Let’s look at what’s available to us in 7th edition and Onslaught for a goblin deck, arranged by casting cost:


Goblin Digging Team, Raging Goblin, Goblin Sledder, Goblin Taskmaster, Skirk Prospector

Of these, the Rager, Sledder, and Prospector are probably the best of the bunch.


Goblin Elite Infantry, Goblin Glider, Goblin Raider, Okk, Goblin Piledriver, Sparksmith, Spitfire Handler

The Piledriver, Raider and Sparksmith are high quality (for goblins); the Infantry is a possibility, as is the Handler.


Goblin Chariot, Goblin Matron, Goblin Spelunkers, Flamestick Courier, Goblin Sharpshooter, Goblin Sky Raider, Nosy Goblin, Skirk Commando,

Goblin Matron offers some interesting possibilities, since we’ve got a few”specialty” goblins we could flesh our deck out with. Sharpshooter is going to be a beast, especially since plenty of creatures are bound to be dying on both sides of the fence. Flamestick Courier may be decent, letting you build a better goblin.


Goblin Gardener, Embermage Goblin, Goblin Pyromancer, Reckless One

Pyromancer just screams finisher, though it kinda sucks that all your goblins are going to die. The Gardener gives you some LD potential, combining nicely with perhaps Pillage in your deck. Running four Embermage Goblins seems cute, but I’m not completely convinced. And why do I keep having visions of Mr. Reckless showing up and ending up being a four mana Raging Goblin?

Other Cards to Consider

Skirk Fire Marshal: one of those”specialty” goblins I mentioned with the Matron; too bad they didn’t reprint Mogg Maniac! If you happen to have four other goblins sitting around doing nothing when the big Marshal shows up, it should be mostly game over. Pack one of him and one Pyromancer along with three Matrons, and you should be able to custom-tailor your endgame.

Brightstone Ritual: I find this card very interesting. It doesn’t give you the explosive start that Dark Ritual could give you; instead, it gives goblin decks an explosive turn 3 or 4. The presence of a goodly amount of early-drop goblins, along with some quality higher-cost spells to back them, makes this a spell I want to try out.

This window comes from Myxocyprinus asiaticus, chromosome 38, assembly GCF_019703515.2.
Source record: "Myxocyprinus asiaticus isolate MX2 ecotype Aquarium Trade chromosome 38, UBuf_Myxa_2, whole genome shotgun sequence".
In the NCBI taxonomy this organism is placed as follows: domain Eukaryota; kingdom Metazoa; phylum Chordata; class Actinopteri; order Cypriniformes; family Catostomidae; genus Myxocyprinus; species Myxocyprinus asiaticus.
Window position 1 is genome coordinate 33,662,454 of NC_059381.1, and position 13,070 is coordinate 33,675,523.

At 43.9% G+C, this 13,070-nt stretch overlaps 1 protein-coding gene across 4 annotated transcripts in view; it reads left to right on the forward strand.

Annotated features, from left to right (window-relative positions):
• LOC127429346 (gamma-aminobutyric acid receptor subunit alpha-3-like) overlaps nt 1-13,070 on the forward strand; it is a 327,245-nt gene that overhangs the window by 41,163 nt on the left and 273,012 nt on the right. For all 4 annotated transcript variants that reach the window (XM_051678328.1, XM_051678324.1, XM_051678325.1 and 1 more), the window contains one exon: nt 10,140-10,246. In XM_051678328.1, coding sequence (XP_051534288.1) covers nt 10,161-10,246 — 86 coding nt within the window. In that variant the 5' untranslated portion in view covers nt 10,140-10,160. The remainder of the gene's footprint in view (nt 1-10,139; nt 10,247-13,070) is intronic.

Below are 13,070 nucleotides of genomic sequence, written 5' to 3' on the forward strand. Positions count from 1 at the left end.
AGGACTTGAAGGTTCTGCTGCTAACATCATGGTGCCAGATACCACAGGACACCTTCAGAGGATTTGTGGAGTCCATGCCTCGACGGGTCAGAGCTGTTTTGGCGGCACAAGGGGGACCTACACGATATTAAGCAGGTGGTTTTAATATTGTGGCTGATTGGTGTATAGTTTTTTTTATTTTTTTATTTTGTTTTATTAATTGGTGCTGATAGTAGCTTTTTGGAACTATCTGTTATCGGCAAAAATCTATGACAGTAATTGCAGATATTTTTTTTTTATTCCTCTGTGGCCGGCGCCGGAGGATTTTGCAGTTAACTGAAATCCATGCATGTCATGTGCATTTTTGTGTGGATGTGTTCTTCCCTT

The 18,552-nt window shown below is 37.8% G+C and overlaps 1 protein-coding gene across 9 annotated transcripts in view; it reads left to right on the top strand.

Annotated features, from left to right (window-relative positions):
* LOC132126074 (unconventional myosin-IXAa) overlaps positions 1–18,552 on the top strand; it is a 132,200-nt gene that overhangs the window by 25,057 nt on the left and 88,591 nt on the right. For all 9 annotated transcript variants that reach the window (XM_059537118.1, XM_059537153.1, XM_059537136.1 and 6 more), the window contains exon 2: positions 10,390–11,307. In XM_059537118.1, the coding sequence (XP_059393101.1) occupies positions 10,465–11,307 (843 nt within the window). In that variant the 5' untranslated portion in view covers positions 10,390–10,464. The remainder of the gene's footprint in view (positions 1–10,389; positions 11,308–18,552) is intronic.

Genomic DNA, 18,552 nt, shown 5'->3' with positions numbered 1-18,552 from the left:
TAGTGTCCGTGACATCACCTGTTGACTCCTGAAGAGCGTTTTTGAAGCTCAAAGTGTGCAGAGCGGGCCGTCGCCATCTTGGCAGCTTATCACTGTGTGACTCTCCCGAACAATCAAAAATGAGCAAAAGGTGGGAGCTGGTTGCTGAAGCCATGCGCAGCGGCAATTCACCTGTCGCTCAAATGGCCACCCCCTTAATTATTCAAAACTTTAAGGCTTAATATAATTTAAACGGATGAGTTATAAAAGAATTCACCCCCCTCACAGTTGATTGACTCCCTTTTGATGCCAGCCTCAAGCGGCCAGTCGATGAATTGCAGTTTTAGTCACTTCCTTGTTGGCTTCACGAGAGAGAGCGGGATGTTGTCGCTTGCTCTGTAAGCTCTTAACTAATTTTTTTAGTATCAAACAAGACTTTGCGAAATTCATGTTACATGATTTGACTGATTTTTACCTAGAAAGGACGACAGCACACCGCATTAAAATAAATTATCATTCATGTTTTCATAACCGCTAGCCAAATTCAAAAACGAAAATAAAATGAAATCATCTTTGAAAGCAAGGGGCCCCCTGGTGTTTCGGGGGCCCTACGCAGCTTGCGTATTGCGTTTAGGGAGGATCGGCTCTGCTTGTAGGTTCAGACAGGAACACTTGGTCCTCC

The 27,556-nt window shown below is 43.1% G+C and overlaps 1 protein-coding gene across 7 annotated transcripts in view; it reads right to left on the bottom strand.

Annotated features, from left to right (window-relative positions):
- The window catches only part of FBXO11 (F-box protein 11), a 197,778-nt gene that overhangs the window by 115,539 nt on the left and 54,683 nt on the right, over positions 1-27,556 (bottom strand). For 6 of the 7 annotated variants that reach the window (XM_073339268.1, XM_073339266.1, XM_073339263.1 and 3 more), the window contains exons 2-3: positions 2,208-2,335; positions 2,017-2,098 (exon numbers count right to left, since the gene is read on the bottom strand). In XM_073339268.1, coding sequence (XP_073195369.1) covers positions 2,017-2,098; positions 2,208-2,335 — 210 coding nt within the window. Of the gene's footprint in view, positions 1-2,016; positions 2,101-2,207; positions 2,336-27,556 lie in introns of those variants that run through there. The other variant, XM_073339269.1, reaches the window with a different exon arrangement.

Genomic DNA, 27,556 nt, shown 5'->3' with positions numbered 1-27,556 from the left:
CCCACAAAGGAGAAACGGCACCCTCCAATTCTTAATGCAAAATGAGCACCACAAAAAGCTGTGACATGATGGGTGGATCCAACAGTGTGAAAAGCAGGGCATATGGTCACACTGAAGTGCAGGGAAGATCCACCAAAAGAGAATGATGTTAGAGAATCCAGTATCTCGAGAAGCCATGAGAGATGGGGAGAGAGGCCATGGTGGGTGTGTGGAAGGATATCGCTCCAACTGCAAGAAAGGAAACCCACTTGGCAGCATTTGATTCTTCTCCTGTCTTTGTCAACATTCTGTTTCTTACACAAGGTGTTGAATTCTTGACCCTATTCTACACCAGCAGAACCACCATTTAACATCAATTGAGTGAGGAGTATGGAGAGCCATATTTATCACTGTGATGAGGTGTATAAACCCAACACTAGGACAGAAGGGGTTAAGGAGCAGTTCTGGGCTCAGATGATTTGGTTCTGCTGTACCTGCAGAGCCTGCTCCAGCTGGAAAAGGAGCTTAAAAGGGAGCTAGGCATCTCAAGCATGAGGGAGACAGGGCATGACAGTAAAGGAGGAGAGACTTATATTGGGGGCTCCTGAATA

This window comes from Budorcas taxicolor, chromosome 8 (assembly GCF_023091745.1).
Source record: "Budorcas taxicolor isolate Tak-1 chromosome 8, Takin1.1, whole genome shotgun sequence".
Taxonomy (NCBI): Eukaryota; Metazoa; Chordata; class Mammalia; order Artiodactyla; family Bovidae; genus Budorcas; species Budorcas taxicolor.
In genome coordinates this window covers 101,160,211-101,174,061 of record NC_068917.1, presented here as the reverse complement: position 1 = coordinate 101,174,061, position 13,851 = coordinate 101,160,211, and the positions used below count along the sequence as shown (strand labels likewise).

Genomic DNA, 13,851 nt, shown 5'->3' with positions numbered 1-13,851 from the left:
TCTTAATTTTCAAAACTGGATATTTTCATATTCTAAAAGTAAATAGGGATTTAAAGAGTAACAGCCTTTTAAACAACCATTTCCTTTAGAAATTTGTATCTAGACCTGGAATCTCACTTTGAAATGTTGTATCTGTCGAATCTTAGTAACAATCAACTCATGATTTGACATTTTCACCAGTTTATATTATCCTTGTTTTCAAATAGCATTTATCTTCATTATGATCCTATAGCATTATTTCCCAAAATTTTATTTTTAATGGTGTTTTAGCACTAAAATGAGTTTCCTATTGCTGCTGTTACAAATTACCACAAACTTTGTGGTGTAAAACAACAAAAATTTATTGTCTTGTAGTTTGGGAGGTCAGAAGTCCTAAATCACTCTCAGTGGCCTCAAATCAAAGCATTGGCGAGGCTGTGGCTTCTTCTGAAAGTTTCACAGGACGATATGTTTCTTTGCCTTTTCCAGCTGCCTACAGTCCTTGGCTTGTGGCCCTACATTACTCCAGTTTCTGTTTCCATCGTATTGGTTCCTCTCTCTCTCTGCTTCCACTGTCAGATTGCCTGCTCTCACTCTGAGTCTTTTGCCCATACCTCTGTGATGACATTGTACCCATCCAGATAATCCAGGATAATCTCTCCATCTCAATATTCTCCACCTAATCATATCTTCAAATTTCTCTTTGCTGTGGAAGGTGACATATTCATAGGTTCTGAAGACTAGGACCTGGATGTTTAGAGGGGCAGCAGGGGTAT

Goblin King, Goblin Burrows, Gratuitous Violence: Making crappy goblins better everywhere – the trick is, which ones to use? Are the Couriers (see 3cc above) worth trying instead of these? I tend to lean towards Gratuitous Violence, since the casting cost is not nearly as prohibitive in a deck with Brightstone Rituals. The Burrows seem decent, if a bit mana-intensive.

Slate of Ancestry: Another nice thing to sink your Ritual into, this card seems like a perfect fit for a deck that overextends itself as quickly as a goblin deck probably will. I used to use Fool’s Tome way back when I first dabbled in Sligh, this feels like a better card.

Cabal Slaver: He’s not a goblin – but boy, can he make your goblins scary! I’ve been debating splashing black into a goblin deck anyway simply for Smother, since Wild Mongrels, 6/6 Wurms and Pychatogs are all major nuisances for us. Maybe a few of these wouldn’t be a bad idea – especially since you can cast it first, then attack with a few goblins that hopefully have a clear path ahead.

So, here’s my first stab at a Goblin Deck:


4x Goblin Sledder

4x Raging Goblin

4x Goblin Piledriver (great name!)

4x Goblin Raider

2x Sparksmith

2x Goblin Matron

4x Goblin Sharpshooter

1x Goblin Pyromancer

1x Skirk Fire Marshal

4x Shock

4x Chain of Plasma

3x Brightstone Ritual

2x Gratuitous Violence

4x Barbarian Ring

3x Goblin Burrows

16x Mountain

This is just a straight-up monored version. The Sparksmith and Sharpshooter give some great board control, helping your smaller, faster attackers to keep punching through the bigger blockers that are sure to come. Sharpshooter just seems insane since there’s bound to be a ton of creatures dying whenever you play this deck.

The great Alan Webter used to write some fantastic tournament reports giving us great insight into how it felt to play mountains and leave your opponent in flaming ruins. This deck seems perfectly capable of capturing that pit-cooked flavor. Mmmm, crispy.

Next Up: Dancing Dead Things is Back!